Let us all remember that when the sanctions were imposed, Liberians jubilantly demonstrated on the streets in support of more sanctions; they commended the U.S. Government for its action and some even described it as overdue. If those pathological criminals remain in government, they’ll perniciously target and further victimize those who supported, or are still supporting the sanctions. I don’t think that the intent of the U.S. Government was to sanction McGill and others as a ploy to expose patriotic Liberians who are outraged by the heartless stealing in the Weah regime and then abandon them at the mercy of their nefarious conquerors.

Moreover, since the Weah regime came to power about five years ago, not only that the nation has witnessed an astronomical peak in rampant corruption, but there has also been a terrifying rise in very suspicious, highly mysterious killings, which in many instances, tend to punctuate those episodic corrupt acts. For example, after a container of about 16 billion Liberian dollars reportedly being transported from the Freeport of Monrovia to the Central Bank between Ashmun and Street in downtown Monrovia inexplicably “disappeared” in thin air and President Weah personally took $US25 million liquid cash from the same Central Bank of Liberia to “mop up excess liquidity” in the economy, in late February or early March 2019, Mr. Matthew J. Innis, the Deputy Director of the Micro-Finance Bureau at the Central Bank went to work and never returned.

The Police later deposited his dead body at a local funeral home and claimed that he had been a victim of a “hit and run” accident. The fact is that Mr. Innis, who had occupied a crucial supervisory role at the Central Bank, was set to testify before an international investigative team sent to Liberia by the U.S. Government in the wake of the unprecedented disappearances of those huge sums of money.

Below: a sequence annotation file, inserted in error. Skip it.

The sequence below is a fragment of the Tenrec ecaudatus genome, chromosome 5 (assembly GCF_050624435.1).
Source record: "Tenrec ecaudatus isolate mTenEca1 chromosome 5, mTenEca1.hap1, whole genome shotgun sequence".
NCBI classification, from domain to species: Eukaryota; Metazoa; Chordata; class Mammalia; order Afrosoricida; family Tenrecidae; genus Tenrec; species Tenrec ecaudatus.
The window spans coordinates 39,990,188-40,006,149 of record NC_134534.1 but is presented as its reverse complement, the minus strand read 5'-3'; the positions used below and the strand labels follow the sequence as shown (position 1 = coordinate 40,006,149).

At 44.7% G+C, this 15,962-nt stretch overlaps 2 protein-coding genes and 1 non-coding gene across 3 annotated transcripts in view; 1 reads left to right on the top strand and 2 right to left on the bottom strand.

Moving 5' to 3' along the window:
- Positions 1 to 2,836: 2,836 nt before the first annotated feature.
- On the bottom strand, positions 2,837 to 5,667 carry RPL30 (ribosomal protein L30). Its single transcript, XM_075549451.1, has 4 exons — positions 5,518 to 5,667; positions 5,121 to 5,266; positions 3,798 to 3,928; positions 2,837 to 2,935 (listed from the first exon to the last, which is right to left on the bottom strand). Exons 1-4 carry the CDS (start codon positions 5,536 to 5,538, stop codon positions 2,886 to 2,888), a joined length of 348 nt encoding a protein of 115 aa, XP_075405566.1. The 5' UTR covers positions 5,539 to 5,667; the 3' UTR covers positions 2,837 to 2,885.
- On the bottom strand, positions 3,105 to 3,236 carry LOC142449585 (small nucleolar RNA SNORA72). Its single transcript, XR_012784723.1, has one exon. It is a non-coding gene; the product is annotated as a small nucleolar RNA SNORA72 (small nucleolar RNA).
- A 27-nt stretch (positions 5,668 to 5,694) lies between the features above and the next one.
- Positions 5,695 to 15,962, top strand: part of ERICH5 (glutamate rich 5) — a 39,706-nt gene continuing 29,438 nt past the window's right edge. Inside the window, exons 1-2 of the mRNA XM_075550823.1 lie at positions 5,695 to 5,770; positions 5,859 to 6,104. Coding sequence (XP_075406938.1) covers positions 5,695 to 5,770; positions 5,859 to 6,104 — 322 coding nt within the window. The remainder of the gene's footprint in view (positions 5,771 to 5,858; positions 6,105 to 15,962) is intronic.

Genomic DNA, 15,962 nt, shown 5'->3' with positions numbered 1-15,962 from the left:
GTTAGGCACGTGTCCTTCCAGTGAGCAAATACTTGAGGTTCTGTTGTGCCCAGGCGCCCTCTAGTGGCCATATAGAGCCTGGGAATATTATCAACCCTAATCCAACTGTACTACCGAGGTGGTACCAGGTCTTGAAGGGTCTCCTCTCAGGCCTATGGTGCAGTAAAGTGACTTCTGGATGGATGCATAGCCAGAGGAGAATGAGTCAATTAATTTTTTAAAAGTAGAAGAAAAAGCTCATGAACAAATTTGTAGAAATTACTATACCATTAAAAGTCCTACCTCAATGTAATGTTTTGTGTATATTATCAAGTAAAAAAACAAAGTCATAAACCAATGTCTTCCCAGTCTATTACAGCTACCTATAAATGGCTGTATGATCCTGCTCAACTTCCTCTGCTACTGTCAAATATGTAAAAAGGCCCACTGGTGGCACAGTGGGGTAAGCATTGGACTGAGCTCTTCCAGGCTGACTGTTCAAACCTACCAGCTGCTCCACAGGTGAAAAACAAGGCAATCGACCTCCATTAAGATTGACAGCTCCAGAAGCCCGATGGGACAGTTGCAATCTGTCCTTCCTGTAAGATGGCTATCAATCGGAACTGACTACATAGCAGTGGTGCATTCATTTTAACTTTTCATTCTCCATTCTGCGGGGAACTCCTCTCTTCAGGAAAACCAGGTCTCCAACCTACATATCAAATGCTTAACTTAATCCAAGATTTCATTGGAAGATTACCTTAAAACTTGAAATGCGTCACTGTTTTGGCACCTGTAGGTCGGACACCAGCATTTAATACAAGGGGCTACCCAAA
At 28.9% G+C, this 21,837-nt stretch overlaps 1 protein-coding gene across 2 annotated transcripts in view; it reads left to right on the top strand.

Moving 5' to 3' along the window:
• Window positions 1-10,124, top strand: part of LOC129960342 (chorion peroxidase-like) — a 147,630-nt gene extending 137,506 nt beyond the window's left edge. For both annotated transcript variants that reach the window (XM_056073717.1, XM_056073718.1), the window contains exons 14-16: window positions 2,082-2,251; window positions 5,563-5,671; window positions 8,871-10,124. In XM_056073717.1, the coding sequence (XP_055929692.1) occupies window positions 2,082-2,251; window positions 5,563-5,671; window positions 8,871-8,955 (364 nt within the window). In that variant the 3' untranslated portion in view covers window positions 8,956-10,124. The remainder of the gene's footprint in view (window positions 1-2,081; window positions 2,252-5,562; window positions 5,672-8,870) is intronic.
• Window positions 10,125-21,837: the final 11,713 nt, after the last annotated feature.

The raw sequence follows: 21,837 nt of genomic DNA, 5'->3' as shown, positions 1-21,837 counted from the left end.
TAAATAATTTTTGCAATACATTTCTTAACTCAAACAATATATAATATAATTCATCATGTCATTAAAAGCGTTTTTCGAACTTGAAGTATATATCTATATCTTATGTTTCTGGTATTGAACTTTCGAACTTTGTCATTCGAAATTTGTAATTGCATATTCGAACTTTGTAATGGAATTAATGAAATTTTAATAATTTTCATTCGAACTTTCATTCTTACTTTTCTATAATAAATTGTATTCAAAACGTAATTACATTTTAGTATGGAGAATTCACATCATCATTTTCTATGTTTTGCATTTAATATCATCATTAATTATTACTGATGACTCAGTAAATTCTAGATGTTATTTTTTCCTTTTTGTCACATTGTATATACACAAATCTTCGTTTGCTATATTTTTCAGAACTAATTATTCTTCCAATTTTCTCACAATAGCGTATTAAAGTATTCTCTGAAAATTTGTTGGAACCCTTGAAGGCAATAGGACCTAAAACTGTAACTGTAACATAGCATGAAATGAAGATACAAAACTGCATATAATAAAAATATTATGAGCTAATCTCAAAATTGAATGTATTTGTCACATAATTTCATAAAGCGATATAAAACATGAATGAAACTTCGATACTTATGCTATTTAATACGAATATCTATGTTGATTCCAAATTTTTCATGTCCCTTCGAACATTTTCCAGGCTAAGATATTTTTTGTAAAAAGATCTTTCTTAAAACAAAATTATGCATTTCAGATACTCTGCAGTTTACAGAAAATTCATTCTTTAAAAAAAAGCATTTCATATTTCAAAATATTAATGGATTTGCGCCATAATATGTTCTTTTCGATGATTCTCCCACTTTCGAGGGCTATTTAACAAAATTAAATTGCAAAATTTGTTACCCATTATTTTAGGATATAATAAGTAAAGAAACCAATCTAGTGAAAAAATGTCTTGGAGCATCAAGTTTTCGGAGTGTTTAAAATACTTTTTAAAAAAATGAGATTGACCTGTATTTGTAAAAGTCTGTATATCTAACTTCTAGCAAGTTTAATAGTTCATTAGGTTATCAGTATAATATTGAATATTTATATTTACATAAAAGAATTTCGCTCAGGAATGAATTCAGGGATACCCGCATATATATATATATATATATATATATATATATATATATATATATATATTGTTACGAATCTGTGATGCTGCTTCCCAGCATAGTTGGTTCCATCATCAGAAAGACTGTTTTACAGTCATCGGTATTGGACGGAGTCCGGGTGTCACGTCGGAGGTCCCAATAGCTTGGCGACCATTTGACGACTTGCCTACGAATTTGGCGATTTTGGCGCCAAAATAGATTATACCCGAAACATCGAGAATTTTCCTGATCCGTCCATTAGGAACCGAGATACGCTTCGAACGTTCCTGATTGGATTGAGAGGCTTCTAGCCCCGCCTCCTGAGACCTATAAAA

Then of course, from October 3rd to 10th in 2020, four leading Liberian government auditors died under deeply mysterious circumstances. Gifty Lama, Albert Peters and George Fahnbutu of the Liberia Revenue Authority were the first three victims. In the case of Ms. Lama and Mr. Peters, their lifeless bodies were found on October 3, 2020 in a vehicle on Broad Street, as if their assailants were trying to send a horrific message to those who were still resisting their indiscriminate graft system, while George Fahnbutu was killed on the S.K.D. Boulevard. In the case of Mr. Emmanuel Barthan Nyeswa, Director-General of the Internal Auditing Agency, his agency had just completed a thorough audit of how the Weah regime had expended the money poured into the country by donors to tackle the Covid-19 pandemic five days earlier when his lifeless body was found in his yard on October 10, 2020. Moreover, a highly respected preacher, son of the late President Tolbert, Rev. William Richard Tolbert, III whom President Weah had retained from the Ellen Sirleaf administration as Liberia’s Peace Ambassador, was gruesomely murdered by unknown persons on November 1, 2021, as if a wicked mission accomplished by paid assassins.

It’s against such gloomy, horrific experiences in the past five years that the sanction statement issued August 15, 2022 against Nathaniel McGill, the undeclared ringleader of the notorious trio and President Weah’s closest cabinet minister, did not only accuse the presidential affairs boss of using government funds “to run his own projects”, but the American Government poignantly revealed that McGill had also “organized warlords to threaten political rivals.” In other words, McGill, who is already rotten rich, thanks to his unhinged corruption, is also in cahoots with warlords—notorious killers—whom he utilizes “to threaten political rivals.”

In my candid opinion, the revelation that McGill has an organized group of ex-warlords who are at his command to strike his political rivals at his behest underscores the extreme danger, risk and vulnerability McGill and his accomplices pose to the Liberian society and the nation’s democratic process. Since they are already known for their shady, nefarious deeds which undermine democracy, allowing them to participate in the country’s fragile democratic process would be tantamount to further empowering them to further victimize the Liberian people with impunity. The United States Government must decisively act now to save the Liberian people.

If allowed to seek elective offices, those unscrupulous men will weaponize the Magnitsky Law to further victimize the poor Liberian masses and also covertly resort to all sorts of pernicious deeds against their political opponents as a revenge for expressing their support for the sanctions. That is why it is imperative for the United States Government to thoroughly evaluate its sanctions against Liberian government officials, because in that part of the world, the value system of the ruling regime tends to be upside down.